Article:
- For as long as we have been alive, we've all had dreams, even though we don't remember some.
- The confusing part of dreams is the interpretation behind each one, as each generation has changed these.
- From curbing cravings, sleeping paralysis and dreams to being a form of therapy, here are eight things you need to know about them.
Dreams are pretty weird things. You might be fighting zombies one night and then traipsing off to Paris the next with a good-looking stranger by your side.
Some nights, you may even be fighting zombies in Paris with a good-looking stranger. Dreams can take us outside of our everyday world, but do we actually understand how they work?
Here are eight facts we bet you didn't know:
1. DREAMS ARE A MASH-UP OF YOUR MEMORIES
Sometimes you dream of people you know, but other nights you see complete strangers … or so you think. Researchers from Harvard Medical School found that dreams come from our unconscious experiences, our implicit memories.
According to sleep expert Robert Stickgold, dreams consolidate these experiences without interference from pesky things like real life.
2. DREAM TIME CAN HELP CURB CRAVINGS
While we all know we burn kilojoules even when we're sleeping, researchers from Columbia University have found if you have more dream time, you'll end up craving less fatty or carb-laden foods during the day.
The study showed when participants only slept four hours a night, their metabolism slowed right down, and they consumed a lot more carb-heavy foods, such as pasta.
3. EVERYBODY DREAMS
You might think you don't dream at all, but it's more likely that you just don't remember. We have our craziest dreams when we're in deep sleep known as rapid eye movement (REM).
But REM only accounts for 20% of our sleep, and even those with an impeccable dream recall can only remember a few minutes.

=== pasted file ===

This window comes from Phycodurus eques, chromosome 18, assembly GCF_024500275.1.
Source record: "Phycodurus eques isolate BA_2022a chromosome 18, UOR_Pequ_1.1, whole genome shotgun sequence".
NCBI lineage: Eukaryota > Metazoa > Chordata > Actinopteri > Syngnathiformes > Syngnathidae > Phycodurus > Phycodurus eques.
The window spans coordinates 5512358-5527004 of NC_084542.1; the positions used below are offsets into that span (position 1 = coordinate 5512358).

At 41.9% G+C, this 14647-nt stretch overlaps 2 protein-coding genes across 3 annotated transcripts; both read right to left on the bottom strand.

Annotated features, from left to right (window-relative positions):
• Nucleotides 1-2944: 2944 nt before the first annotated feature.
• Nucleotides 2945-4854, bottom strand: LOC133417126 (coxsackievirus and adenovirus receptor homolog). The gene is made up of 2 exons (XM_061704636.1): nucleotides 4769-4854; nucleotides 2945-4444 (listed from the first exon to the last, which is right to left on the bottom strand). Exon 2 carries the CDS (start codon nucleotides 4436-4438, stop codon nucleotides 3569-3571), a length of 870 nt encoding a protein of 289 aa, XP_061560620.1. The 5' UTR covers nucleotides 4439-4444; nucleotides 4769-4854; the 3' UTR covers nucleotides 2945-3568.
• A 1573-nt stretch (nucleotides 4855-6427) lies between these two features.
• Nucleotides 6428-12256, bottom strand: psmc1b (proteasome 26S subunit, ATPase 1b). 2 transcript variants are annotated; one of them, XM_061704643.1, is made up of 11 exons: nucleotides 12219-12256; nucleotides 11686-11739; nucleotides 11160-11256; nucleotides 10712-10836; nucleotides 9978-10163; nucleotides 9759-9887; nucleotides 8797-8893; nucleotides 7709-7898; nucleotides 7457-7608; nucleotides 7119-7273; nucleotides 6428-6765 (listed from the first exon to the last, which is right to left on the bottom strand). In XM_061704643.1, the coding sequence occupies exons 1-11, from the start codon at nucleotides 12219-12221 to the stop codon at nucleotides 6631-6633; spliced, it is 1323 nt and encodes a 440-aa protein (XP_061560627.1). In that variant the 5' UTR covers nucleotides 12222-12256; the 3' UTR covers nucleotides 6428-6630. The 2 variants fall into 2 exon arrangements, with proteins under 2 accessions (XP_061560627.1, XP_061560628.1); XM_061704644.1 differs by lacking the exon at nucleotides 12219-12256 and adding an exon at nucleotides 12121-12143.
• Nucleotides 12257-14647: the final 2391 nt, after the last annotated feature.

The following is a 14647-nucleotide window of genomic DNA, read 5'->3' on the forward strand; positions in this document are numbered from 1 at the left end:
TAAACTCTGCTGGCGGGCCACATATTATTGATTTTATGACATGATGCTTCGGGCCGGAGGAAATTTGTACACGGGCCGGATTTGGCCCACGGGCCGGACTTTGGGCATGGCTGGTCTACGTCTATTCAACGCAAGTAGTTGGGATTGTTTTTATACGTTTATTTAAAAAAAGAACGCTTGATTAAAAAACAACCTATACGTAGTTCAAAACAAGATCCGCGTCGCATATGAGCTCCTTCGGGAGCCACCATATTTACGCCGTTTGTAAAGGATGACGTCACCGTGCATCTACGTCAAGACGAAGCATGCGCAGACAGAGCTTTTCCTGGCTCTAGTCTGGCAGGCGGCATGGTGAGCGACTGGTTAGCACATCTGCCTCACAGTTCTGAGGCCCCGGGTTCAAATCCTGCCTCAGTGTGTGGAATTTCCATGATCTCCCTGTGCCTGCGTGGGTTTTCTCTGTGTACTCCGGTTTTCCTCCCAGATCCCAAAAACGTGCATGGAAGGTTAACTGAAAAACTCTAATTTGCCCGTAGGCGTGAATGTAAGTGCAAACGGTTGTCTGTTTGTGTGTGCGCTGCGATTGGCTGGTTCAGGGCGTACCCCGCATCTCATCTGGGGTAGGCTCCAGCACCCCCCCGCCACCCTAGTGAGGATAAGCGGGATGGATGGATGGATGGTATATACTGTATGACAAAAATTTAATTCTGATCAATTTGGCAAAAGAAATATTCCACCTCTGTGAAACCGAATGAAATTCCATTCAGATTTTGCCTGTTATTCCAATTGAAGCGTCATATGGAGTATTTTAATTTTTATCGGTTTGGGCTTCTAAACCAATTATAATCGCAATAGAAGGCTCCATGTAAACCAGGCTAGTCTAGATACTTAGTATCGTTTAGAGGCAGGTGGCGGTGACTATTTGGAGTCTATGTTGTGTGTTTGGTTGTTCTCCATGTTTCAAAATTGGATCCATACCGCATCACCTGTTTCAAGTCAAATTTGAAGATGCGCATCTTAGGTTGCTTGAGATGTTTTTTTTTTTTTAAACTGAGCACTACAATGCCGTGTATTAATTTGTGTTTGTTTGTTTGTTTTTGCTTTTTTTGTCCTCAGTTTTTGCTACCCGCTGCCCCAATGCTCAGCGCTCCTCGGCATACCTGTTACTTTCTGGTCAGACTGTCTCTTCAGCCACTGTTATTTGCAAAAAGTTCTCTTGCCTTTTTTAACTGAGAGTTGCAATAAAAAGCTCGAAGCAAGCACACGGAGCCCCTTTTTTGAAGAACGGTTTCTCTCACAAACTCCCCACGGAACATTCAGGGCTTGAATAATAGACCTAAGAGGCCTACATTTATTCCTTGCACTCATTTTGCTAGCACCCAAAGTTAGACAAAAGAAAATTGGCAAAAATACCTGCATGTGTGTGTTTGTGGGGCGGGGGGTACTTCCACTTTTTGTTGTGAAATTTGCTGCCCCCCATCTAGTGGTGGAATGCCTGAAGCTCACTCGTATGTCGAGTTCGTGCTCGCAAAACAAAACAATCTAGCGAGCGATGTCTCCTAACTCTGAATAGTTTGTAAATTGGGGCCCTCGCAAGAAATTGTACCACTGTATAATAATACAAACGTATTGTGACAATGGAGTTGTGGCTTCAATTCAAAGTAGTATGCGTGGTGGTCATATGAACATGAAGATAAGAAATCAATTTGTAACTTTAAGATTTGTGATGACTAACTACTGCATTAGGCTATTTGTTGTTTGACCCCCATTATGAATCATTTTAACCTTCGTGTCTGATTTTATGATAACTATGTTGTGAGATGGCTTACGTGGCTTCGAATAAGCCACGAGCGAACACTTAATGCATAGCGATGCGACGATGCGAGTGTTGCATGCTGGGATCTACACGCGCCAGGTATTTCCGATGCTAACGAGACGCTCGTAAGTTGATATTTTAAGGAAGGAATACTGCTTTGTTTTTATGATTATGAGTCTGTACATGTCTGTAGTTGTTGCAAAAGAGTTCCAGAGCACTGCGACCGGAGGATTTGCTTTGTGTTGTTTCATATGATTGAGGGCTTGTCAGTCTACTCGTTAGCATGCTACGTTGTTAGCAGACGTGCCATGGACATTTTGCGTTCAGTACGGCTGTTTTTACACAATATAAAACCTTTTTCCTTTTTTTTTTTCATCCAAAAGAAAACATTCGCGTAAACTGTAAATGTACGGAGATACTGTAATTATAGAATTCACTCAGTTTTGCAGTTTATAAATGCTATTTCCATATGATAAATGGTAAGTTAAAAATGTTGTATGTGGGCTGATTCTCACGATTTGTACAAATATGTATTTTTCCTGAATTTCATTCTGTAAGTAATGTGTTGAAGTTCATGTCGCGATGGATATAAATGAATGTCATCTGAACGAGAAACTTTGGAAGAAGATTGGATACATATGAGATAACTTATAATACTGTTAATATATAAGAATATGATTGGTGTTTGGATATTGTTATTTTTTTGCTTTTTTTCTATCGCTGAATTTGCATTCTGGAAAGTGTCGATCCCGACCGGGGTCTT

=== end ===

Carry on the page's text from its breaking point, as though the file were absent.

4. DREAMING IS A FORM OF THERAPY
It's long been thought we dream to release unpleasant or unnecessary memories.
However, Stickgold believes dreams help us sort through our thoughts and feelings to improve our performance and mindset, kinda like decluttering a messy wardrobe.
5. NIGHTMARES ARE A GIRL THING
According to a study from the University of the West of England, women are more likely to have nightmares than men. Why? Thanks to Mother Nature, our hormones fluctuate during our monthly cycle, and this affects our body temperature. And a high temperature means scary dreams.
6. THEY CAN ACTUALLY PARALYSE YOU
Have you ever woken up in the middle of the night unable to move? Researchers from the University of Toronto found our brain works overtime to accommodate dreams during REM.
As a response, neurotransmitters kick in and switch off our body's movement to prevent us from causing ourselves injury in particularly vivid dreams.
There's no need to start panicking, though. Only one to two per cent of people experience sleep paralysis regularly, and it's only temporary - most people snap out of it within a few seconds.
7. DREAMING ISN'T ALWAYS FUN
Did you know anxiety, fear and surprise are the most common emotions we experience when we dream? Psychologist Calvin Hall collected more than 50 000 dream accounts over 40 years and found we have a lot more negative dreams than positive ones.
Your fears and experiences result in dreams like turning up to an event naked or your teeth falling out.READ MORE | Camila Cabello's best beauty tips are to avoid stress and get enough sleep
Do you have anything to tell us? Tell us your story here.
8. SLEEPING CAN MAKE YOU FITTER
Do you equate sleep with laziness? Turns out that if you get more REM, you'll actually perform better physically. Researchers at Stanford University asked a basketball team to try to increase their sleep time to a minimum of 10 hours a night over several weeks.By the end of the study, most players had shaved time off their sprints (16.2 seconds compared to 15.5 seconds) and had improved their shooting accuracy by 9%. That's one slam dunk for sleep!